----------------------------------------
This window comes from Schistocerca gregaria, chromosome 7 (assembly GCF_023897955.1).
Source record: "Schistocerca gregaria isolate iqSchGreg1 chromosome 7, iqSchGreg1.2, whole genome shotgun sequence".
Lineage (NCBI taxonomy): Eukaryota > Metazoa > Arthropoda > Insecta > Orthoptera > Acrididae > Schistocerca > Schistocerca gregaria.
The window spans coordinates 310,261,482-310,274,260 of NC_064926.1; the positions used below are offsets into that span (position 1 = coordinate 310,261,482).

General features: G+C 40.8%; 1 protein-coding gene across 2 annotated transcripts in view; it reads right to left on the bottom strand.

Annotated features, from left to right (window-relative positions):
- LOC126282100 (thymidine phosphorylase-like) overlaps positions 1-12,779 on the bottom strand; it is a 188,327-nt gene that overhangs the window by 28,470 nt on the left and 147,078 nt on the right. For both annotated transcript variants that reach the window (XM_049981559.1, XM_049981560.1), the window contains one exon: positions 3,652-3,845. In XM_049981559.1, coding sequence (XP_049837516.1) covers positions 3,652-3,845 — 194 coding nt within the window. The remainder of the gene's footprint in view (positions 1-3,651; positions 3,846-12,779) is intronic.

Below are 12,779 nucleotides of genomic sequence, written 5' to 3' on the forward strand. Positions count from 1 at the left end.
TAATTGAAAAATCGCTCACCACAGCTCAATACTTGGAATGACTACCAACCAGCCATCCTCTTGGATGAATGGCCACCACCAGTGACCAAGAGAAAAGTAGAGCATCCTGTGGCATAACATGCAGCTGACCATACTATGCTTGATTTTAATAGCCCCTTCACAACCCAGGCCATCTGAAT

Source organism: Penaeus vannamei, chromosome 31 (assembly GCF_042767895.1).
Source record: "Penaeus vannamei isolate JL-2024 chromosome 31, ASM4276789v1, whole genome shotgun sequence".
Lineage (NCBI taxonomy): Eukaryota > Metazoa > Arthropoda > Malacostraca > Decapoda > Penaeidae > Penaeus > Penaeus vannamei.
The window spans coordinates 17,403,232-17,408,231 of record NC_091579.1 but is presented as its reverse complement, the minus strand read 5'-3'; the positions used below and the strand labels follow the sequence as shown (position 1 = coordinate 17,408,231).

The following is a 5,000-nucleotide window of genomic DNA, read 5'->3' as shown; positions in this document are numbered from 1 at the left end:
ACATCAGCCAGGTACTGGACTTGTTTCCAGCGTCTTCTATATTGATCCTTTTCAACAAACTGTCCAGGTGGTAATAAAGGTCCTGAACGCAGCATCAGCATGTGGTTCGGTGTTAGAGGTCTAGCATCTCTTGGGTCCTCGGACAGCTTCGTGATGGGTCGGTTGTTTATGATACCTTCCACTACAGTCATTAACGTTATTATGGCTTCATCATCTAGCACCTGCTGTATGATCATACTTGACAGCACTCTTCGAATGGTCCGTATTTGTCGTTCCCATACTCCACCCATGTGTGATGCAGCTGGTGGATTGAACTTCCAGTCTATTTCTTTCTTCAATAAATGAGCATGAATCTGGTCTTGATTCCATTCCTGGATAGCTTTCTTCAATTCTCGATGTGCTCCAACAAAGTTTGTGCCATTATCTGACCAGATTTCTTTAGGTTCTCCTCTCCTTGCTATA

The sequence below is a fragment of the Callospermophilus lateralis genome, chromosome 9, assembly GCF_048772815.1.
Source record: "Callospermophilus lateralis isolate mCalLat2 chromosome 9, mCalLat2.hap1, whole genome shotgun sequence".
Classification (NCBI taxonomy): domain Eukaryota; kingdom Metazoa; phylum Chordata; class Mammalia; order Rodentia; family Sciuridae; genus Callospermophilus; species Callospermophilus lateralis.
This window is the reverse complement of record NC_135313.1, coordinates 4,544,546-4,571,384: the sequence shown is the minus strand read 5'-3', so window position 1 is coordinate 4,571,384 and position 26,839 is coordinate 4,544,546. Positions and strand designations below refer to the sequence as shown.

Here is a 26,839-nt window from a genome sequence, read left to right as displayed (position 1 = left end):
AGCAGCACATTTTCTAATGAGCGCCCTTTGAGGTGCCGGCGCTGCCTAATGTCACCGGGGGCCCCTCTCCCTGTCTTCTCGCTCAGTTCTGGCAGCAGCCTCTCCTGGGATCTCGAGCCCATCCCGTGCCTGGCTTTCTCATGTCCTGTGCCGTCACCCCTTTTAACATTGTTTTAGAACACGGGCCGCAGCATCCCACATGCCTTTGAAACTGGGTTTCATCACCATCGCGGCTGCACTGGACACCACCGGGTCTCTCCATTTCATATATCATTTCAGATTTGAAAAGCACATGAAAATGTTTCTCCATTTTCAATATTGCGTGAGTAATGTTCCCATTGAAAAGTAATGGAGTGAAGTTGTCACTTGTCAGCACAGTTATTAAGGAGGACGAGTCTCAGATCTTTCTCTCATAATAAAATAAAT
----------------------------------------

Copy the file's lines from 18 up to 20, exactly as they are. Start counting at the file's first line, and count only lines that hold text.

Classification (NCBI taxonomy): domain Eukaryota; kingdom Metazoa; phylum Chordata; class Mammalia; order Rodentia; family Sciuridae; genus Callospermophilus; species Callospermophilus lateralis.
This window is the reverse complement of record NC_135313.1, coordinates 4,544,546-4,571,384: the sequence shown is the minus strand read 5'-3', so window position 1 is coordinate 4,571,384 and position 26,839 is coordinate 4,544,546. Positions and strand designations below refer to the sequence as shown.

Here is a 26,839-nt window from a genome sequence, read left to right as displayed (position 1 = left end):